I followed the advice of a fellow Nikonian and looked at the Strobist's blog. He has a very simple way to make a lightbox. Too simple. I feel like an idiot for not thinking of this myself.

So here's an image I took in this baby yesterday.

Too cool. Anyone know what kind of skeleton this is? Frog?

Monday, February 18, 2008

Camera of the Year

Popular Photography just named the new Nikon D300 their "camera of the year." Cool.

I haven't been able to capture many images with mine yet. The weather's been bad and I'm a wimp when it comes to taking pictures in the cold. I like to take my time in setting up shots. When it's cold I feel rushed and not relaxed. I don't do this for a living. I do it for fun. The images I've captured so far, however, make me really, really like this camera.

Saturday, February 16, 2008

The Religion of the State

Jonah Goldberg's new book Liberal Fascism reminds me of all the great stuff I read in the 1980's by Rushdoony. He was at his best when he was critiquing the pretensions of the modern messianic state. Goldberg's perspective complements Rushdoony's and is desperately needed in 21st century America. Here's a nice summary of his thesis (pp. 22-23):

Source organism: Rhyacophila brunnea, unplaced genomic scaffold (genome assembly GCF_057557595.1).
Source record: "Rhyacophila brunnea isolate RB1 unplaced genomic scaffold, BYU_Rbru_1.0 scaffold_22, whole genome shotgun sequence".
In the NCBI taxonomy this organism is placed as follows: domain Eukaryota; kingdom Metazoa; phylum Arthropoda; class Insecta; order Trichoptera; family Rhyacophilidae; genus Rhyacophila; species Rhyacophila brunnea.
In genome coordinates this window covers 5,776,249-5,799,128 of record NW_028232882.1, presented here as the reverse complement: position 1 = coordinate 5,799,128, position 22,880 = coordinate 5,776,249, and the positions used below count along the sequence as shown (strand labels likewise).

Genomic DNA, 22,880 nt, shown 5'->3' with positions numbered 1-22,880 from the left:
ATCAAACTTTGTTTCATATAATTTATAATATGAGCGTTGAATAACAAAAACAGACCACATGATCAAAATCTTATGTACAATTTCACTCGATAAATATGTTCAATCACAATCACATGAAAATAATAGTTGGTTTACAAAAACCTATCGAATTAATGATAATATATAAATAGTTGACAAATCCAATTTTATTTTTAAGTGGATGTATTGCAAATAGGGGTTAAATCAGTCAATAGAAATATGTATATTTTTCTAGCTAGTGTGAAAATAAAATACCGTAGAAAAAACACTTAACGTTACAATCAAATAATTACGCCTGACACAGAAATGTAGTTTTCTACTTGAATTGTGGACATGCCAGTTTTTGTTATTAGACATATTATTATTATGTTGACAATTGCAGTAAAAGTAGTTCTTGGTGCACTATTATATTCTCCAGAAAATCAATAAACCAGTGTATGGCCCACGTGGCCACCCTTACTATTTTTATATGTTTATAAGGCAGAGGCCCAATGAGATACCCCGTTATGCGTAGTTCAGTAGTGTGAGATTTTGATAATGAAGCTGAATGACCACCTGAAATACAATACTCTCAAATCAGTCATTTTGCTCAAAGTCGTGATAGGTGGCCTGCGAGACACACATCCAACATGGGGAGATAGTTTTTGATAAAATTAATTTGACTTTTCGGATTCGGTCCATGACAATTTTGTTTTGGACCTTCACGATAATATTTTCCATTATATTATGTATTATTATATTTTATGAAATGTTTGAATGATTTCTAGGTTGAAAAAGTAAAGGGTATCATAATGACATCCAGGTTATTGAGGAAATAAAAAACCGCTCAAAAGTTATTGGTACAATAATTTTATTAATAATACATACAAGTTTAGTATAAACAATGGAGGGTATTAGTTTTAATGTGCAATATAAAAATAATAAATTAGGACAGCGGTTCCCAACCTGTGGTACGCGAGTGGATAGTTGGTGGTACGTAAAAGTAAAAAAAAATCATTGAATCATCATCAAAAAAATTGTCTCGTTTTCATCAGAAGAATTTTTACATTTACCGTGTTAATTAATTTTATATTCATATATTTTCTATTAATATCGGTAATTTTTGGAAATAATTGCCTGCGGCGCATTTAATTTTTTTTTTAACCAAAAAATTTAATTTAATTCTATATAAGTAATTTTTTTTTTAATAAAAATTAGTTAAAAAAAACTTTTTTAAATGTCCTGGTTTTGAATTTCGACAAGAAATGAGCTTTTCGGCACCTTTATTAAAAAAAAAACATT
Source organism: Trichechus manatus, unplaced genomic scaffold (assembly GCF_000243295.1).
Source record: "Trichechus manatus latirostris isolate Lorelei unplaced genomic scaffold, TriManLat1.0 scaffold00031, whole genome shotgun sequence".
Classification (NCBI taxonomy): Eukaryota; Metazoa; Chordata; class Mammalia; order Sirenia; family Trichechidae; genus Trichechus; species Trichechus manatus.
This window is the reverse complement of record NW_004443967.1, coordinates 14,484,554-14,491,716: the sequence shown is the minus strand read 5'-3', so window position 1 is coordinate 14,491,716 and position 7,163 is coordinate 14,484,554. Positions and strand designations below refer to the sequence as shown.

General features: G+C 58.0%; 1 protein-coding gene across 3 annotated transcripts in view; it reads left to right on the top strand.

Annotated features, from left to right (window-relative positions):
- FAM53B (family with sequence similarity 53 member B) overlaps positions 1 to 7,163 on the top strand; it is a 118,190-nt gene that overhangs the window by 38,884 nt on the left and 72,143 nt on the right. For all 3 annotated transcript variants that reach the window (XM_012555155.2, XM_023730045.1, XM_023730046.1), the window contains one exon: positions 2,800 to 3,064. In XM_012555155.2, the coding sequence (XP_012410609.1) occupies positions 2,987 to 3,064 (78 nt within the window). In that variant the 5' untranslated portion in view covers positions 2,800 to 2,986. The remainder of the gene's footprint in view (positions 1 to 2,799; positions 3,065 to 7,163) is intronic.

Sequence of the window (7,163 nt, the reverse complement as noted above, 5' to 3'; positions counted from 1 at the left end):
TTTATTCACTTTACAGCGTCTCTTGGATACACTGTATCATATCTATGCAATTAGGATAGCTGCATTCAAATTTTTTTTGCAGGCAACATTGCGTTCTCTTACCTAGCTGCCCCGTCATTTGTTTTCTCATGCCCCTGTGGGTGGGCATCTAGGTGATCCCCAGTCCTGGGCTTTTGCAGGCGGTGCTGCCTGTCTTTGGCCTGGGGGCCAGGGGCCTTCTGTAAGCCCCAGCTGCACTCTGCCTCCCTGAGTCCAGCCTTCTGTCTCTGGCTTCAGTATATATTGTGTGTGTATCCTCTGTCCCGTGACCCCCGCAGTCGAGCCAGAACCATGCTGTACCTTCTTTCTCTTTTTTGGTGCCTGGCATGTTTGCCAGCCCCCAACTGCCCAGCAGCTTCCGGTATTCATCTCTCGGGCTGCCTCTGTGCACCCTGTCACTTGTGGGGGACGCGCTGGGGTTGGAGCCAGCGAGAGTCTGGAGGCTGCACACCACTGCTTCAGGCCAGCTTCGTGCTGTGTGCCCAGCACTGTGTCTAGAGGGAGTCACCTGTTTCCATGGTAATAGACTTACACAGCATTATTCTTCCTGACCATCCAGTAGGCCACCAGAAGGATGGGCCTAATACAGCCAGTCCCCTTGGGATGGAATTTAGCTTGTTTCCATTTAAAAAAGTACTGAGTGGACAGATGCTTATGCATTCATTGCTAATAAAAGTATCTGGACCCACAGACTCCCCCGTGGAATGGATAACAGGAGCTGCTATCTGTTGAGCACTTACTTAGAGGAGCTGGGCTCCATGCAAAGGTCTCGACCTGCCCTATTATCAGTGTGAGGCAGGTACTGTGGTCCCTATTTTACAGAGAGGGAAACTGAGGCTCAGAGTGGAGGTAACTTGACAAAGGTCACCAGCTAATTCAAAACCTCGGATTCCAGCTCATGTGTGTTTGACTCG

Today's liberalism doesn't seek to conquer the world by force of arms. It is not a nationalistic and genocidal project. To the contrary, it is an ideology of good intentions. But we all know where even the best of intentions can take us. I have not written a book about how all liberals are Nazis or fascists. Rather, I have tried to write a book warning that even the best of us are susceptible to the totalitarian temptation.